Fig. 4 shows the Raman spectra of hydrothermally synthesized nanocrystalline LaF3 recorded at room temperature. The vibrational (Raman and IR) active modes for the hexagonal structure of LaF3 single crystal with point group , determined using symmetry adapted modes (SAM) program available on the Bilbao crystallographic server,18 consists of 17 Raman modes (5A1g +12Eg) and 19 IR modes (7A2u +12Eu). It is not so surprising that we see only half or one-third of the possible modes unless we do polarization Raman measurements on oriented single crystals. Observed Raman modes corresponding to the wave numbers 225.6 cm−1 and 387.3 cm−1 have A1g symmetry while the other modes observed at 199 cm−1, 290.8 cm−1, 311 cm−1 and 363.2 cm−1 have Eg symmetry. The well matching observed Raman modes with the characteristic Raman modes of LaF3 is the further evidence for the phase purity of the LaF3 nanoparticles.19,20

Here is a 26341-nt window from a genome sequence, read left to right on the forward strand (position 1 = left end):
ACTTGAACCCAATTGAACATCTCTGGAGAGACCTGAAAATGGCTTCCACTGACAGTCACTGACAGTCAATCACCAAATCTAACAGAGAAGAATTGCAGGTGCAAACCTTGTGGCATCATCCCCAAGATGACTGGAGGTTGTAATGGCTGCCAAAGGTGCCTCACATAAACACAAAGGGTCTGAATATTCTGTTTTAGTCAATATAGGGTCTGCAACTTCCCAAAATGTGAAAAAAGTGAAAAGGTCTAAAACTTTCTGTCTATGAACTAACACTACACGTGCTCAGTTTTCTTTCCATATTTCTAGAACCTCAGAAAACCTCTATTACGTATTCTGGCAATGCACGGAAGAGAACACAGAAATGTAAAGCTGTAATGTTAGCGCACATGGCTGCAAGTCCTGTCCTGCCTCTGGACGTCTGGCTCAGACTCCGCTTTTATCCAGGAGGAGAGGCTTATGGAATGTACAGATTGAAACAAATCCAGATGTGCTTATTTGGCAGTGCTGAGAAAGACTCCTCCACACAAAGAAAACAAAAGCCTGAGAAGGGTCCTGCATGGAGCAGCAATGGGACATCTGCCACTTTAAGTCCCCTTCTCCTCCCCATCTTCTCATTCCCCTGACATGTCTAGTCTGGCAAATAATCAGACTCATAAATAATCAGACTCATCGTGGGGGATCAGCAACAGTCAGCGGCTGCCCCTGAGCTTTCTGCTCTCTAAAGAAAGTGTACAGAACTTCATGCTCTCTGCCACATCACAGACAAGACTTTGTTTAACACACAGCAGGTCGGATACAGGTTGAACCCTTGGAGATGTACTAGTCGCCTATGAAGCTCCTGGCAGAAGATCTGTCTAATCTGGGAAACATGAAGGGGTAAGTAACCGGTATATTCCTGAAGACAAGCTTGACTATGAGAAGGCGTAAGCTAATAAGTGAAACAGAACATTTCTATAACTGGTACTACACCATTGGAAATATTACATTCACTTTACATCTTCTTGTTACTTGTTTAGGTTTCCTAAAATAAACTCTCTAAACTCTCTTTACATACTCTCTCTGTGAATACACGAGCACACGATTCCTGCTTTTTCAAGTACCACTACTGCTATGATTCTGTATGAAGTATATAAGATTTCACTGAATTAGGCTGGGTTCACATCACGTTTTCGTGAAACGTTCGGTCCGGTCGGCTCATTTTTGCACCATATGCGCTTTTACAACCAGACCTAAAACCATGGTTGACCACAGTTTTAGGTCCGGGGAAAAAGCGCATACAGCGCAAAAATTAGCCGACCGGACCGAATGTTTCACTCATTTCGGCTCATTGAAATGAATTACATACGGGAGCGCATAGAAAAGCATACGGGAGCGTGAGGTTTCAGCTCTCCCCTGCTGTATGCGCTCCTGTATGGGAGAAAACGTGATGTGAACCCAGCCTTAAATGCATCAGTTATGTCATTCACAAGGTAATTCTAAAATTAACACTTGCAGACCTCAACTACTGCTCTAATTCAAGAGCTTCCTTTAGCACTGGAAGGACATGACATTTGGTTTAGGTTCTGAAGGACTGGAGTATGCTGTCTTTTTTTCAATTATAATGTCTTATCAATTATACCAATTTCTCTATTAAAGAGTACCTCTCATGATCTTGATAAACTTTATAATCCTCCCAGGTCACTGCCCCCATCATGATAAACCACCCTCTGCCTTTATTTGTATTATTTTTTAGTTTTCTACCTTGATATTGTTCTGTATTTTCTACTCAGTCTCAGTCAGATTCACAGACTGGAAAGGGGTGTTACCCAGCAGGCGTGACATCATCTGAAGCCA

B. Conductivity studies